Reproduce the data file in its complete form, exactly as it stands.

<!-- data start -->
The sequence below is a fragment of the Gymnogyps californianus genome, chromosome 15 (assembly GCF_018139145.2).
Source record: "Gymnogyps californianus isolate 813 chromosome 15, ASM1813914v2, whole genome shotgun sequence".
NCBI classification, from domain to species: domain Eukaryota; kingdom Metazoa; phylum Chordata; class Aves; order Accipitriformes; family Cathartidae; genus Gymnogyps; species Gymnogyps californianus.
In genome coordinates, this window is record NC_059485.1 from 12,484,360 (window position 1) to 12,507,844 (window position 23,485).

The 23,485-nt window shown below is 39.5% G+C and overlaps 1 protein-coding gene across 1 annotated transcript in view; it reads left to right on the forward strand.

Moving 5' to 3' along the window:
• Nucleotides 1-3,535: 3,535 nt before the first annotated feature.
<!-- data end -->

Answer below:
The sequence below is a fragment of the Gymnogyps californianus genome, chromosome 15 (assembly GCF_018139145.2).
Source record: "Gymnogyps californianus isolate 813 chromosome 15, ASM1813914v2, whole genome shotgun sequence".
NCBI classification, from domain to species: domain Eukaryota; kingdom Metazoa; phylum Chordata; class Aves; order Accipitriformes; family Cathartidae; genus Gymnogyps; species Gymnogyps californianus.
In genome coordinates, this window is record NC_059485.1 from 12,484,360 (window position 1) to 12,507,844 (window position 23,485).

The 23,485-nt window shown below is 39.5% G+C and overlaps 1 protein-coding gene across 1 annotated transcript in view; it reads left to right on the forward strand.

Moving 5' to 3' along the window:
• Nucleotides 1-3,535: 3,535 nt before the first annotated feature.